“Wow, you really need a vacation!”
HR Decision Makers recognize that look on an employee’s face when they’ve finally reached their breaking point.
There may have been signs along the way. Perhaps a shift in attitude or morale. A sudden increase in absenteeism. Noticeable changes in the level of employee engagement, productivity, and accuracy.
Performance indicators may have hinted at trouble on the horizon. But not always.
In some cases, overwhelming stress and burnout aren’t identified until it fully takes hold. By that time, it’s unmistakable. You can see it in their eyes – they’re done.
If left unchecked, stress can result in a level of exhaustion that even a short, rejuvenating vacation can’t take the edge off. By that time, it’s often too late.
“How long has it been?”
While salaried employee benefits generally include paid time off, no laws require an employee to take personal time off.
Consequently, when it comes to actually use PTO, statistics show that employees are often skipping their vacation days altogether. This is especially true where company culture is ambivalent or even discouraging about taking time off.
In fact, Canadians leave 31 million paid vacation days unclaimed each year. That number jumps to 430 million unclaimed vacation days in the United States.
One study from Glassdoor shows that the average U.S. employee receiving vacation/paid time off is only taking 54% of their eligible PTO in the past year. This means that employers are not only paying for unclaimed benefits but that employees are routinely missing these essential opportunities to rest and enjoy life outside of work.
Naturally, it’s an employer’s best interest to have a happy, motivated, and positively challenged staff. Not to mention healthy, energized, and rejuvenated.
Unfortunately, neglecting to take enough personal time away from work can contribute to serious consequences in terms of stress.
And stress comes with a high cost for employers.
Calculating the Rising Cost of Stress
To understand the dollar value behind an employee on vacation, it’s helpful to first understand the dollar value behind an employee who’s ready to call it quits – or in the process of getting there.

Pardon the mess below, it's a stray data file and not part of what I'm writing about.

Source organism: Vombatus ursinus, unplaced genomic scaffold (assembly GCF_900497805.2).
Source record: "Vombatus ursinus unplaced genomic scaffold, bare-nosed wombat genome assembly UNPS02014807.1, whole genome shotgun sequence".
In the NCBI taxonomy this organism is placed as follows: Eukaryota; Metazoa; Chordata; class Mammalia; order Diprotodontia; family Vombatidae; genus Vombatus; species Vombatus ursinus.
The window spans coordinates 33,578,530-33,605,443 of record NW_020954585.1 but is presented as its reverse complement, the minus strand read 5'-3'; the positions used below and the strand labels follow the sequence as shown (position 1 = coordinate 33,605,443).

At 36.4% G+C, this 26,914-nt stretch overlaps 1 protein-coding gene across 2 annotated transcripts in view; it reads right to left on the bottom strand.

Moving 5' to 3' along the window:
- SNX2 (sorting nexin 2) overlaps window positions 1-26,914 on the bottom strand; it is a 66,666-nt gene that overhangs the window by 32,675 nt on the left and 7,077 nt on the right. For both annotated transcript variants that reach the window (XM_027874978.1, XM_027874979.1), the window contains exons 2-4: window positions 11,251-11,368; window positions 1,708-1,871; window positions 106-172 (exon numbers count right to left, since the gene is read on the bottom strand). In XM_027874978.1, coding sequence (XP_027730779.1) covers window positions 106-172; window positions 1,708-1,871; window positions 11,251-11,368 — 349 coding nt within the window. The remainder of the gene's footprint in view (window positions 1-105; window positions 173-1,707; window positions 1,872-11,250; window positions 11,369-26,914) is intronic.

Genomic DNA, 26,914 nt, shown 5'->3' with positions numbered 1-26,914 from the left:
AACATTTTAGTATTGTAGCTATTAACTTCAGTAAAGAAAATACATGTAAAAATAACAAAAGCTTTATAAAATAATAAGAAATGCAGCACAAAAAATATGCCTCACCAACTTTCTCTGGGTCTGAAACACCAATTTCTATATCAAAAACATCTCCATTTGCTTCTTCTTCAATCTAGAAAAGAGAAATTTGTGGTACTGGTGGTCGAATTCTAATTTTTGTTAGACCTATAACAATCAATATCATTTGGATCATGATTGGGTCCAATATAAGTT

Studies indicate that 47% of working Canadians consider work to be the most stressful part of their daily lives. In fact, a Monster Canada survey showed that 1 in 4 Canadians have quit their jobs due to overwhelming stress.
Furthermore, Forbes Magazine always states that in the US over half of HR leaders attribute 50% of their turnover cost to employee burnout
For employers and HR professionals concerned with creating a healthy workplace, it all comes down to understanding (and mitigating) the cost of stress.
And financially speaking, that’s no small figure. Workplace stress is estimated to cost Canadian employers $22 billion a year.
According to Recruiter.com, as many as one million people per day miss work because of stress. A workplace psychology study also suggested that all of this translates into a loss of anywhere from $150 billion to $300 billion annually for U.S. Employers.
So where do these staggering expenses come from?
When workplace culture does not place a value on vacation time and paid time off, unplanned absenteeism can sneakily take its place.
The average direct cost of absenteeism is $3,550 per employee per year, according to Watson Wyatt Canadian Staying @ Work Survey.